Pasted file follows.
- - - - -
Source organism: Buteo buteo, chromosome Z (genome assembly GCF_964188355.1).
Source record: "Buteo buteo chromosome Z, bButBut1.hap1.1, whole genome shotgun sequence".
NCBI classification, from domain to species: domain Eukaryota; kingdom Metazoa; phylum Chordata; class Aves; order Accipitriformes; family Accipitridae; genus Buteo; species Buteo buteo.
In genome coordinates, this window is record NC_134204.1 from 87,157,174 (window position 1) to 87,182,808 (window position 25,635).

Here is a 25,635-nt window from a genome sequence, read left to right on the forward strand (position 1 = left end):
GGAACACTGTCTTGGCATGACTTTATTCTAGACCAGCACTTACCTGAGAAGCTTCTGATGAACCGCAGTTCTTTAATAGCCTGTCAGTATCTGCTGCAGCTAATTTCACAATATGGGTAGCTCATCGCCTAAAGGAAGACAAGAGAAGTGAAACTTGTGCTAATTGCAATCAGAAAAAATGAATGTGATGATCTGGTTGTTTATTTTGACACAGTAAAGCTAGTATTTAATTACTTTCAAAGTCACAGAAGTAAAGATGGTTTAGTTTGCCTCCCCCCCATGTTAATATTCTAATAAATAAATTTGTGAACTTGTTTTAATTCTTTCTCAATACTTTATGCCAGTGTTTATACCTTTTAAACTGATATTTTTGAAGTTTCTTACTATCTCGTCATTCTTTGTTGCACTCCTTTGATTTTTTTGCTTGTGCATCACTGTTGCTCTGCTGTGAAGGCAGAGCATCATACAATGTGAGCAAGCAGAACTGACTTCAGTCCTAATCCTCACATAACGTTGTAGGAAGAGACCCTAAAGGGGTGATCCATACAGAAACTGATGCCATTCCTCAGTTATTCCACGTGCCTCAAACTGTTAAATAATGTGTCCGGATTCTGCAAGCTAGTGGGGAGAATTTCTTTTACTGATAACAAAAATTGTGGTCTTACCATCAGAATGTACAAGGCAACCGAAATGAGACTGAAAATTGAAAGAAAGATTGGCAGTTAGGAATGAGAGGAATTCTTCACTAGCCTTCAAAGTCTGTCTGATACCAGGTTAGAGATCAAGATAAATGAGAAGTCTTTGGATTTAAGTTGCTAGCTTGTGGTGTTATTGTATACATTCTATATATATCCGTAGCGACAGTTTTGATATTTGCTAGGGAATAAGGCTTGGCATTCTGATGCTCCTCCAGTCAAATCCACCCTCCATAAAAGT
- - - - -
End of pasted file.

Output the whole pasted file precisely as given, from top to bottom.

Source organism: Buteo buteo, chromosome Z (genome assembly GCF_964188355.1).
Source record: "Buteo buteo chromosome Z, bButBut1.hap1.1, whole genome shotgun sequence".
NCBI classification, from domain to species: domain Eukaryota; kingdom Metazoa; phylum Chordata; class Aves; order Accipitriformes; family Accipitridae; genus Buteo; species Buteo buteo.
In genome coordinates, this window is record NC_134204.1 from 87,157,174 (window position 1) to 87,182,808 (window position 25,635).

Here is a 25,635-nt window from a genome sequence, read left to right on the forward strand (position 1 = left end):
GGAACACTGTCTTGGCATGACTTTATTCTAGACCAGCACTTACCTGAGAAGCTTCTGATGAACCGCAGTTCTTTAATAGCCTGTCAGTATCTGCTGCAGCTAATTTCACAATATGGGTAGCTCATCGCCTAAAGGAAGACAAGAGAAGTGAAACTTGTGCTAATTGCAATCAGAAAAAATGAATGTGATGATCTGGTTGTTTATTTTGACACAGTAAAGCTAGTATTTAATTACTTTCAAAGTCACAGAAGTAAAGATGGTTTAGTTTGCCTCCCCCCCATGTTAATATTCTAATAAATAAATTTGTGAACTTGTTTTAATTCTTTCTCAATACTTTATGCCAGTGTTTATACCTTTTAAACTGATATTTTTGAAGTTTCTTACTATCTCGTCATTCTTTGTTGCACTCCTTTGATTTTTTTGCTTGTGCATCACTGTTGCTCTGCTGTGAAGGCAGAGCATCATACAATGTGAGCAAGCAGAACTGACTTCAGTCCTAATCCTCACATAACGTTGTAGGAAGAGACCCTAAAGGGGTGATCCATACAGAAACTGATGCCATTCCTCAGTTATTCCACGTGCCTCAAACTGTTAAATAATGTGTCCGGATTCTGCAAGCTAGTGGGGAGAATTTCTTTTACTGATAACAAAAATTGTGGTCTTACCATCAGAATGTACAAGGCAACCGAAATGAGACTGAAAATTGAAAGAAAGATTGGCAGTTAGGAATGAGAGGAATTCTTCACTAGCCTTCAAAGTCTGTCTGATACCAGGTTAGAGATCAAGATAAATGAGAAGTCTTTGGATTTAAGTTGCTAGCTTGTGGTGTTATTGTATACATTCTATATATATCCGTAGCGACAGTTTTGATATTTGCTAGGGAATAAGGCTTGGCATTCTGATGCTCCTCCAGTCAAATCCACCCTCCATAAAAGT